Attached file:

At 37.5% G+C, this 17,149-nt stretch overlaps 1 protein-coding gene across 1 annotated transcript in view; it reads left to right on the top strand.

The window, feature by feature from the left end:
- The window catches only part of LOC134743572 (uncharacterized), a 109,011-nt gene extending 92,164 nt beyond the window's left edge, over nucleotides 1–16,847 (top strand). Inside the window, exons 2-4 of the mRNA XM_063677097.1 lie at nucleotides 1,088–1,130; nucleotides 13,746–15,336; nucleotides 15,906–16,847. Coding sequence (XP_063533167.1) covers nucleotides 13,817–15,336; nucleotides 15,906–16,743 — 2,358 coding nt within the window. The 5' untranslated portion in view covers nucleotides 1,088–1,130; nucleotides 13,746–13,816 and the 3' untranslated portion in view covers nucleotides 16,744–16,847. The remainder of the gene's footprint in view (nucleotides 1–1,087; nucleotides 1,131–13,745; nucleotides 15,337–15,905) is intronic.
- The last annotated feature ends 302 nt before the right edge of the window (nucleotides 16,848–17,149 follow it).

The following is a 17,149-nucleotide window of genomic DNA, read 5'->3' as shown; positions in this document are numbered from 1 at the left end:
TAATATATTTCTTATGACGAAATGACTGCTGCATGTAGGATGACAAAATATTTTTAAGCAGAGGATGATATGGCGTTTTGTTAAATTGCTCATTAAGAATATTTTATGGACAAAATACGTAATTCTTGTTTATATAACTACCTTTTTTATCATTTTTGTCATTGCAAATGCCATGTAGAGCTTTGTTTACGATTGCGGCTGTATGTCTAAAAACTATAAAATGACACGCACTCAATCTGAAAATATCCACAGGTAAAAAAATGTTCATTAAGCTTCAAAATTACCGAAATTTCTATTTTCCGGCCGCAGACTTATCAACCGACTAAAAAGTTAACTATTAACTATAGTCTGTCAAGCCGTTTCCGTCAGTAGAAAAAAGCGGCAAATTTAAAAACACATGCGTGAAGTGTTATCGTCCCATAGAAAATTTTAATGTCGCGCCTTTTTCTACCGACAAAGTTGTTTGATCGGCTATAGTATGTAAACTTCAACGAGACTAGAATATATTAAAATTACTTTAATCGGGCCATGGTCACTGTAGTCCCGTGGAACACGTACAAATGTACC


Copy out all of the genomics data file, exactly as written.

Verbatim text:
At 37.5% G+C, this 17,149-nt stretch overlaps 1 protein-coding gene across 1 annotated transcript in view; it reads left to right on the top strand.

The window, feature by feature from the left end:
- The window catches only part of LOC134743572 (uncharacterized), a 109,011-nt gene extending 92,164 nt beyond the window's left edge, over nucleotides 1–16,847 (top strand). Inside the window, exons 2-4 of the mRNA XM_063677097.1 lie at nucleotides 1,088–1,130; nucleotides 13,746–15,336; nucleotides 15,906–16,847. Coding sequence (XP_063533167.1) covers nucleotides 13,817–15,336; nucleotides 15,906–16,743 — 2,358 coding nt within the window. The 5' untranslated portion in view covers nucleotides 1,088–1,130; nucleotides 13,746–13,816 and the 3' untranslated portion in view covers nucleotides 16,744–16,847. The remainder of the gene's footprint in view (nucleotides 1–1,087; nucleotides 1,131–13,745; nucleotides 15,337–15,905) is intronic.
- The last annotated feature ends 302 nt before the right edge of the window (nucleotides 16,848–17,149 follow it).

The following is a 17,149-nucleotide window of genomic DNA, read 5'->3' as shown; positions in this document are numbered from 1 at the left end:
TAATATATTTCTTATGACGAAATGACTGCTGCATGTAGGATGACAAAATATTTTTAAGCAGAGGATGATATGGCGTTTTGTTAAATTGCTCATTAAGAATATTTTATGGACAAAATACGTAATTCTTGTTTATATAACTACCTTTTTTATCATTTTTGTCATTGCAAATGCCATGTAGAGCTTTGTTTACGATTGCGGCTGTATGTCTAAAAACTATAAAATGACACGCACTCAATCTGAAAATATCCACAGGTAAAAAAATGTTCATTAAGCTTCAAAATTACCGAAATTTCTATTTTCCGGCCGCAGACTTATCAACCGACTAAAAAGTTAACTATTAACTATAGTCTGTCAAGCCGTTTCCGTCAGTAGAAAAAAGCGGCAAATTTAAAAACACATGCGTGAAGTGTTATCGTCCCATAGAAAATTTTAATGTCGCGCCTTTTTCTACCGACAAAGTTGTTTGATCGGCTATAGTATGTAAACTTCAACGAGACTAGAATATATTAAAATTACTTTAATCGGGCCATGGTCACTGTAGTCCCGTGGAACACGTACAAATGTACC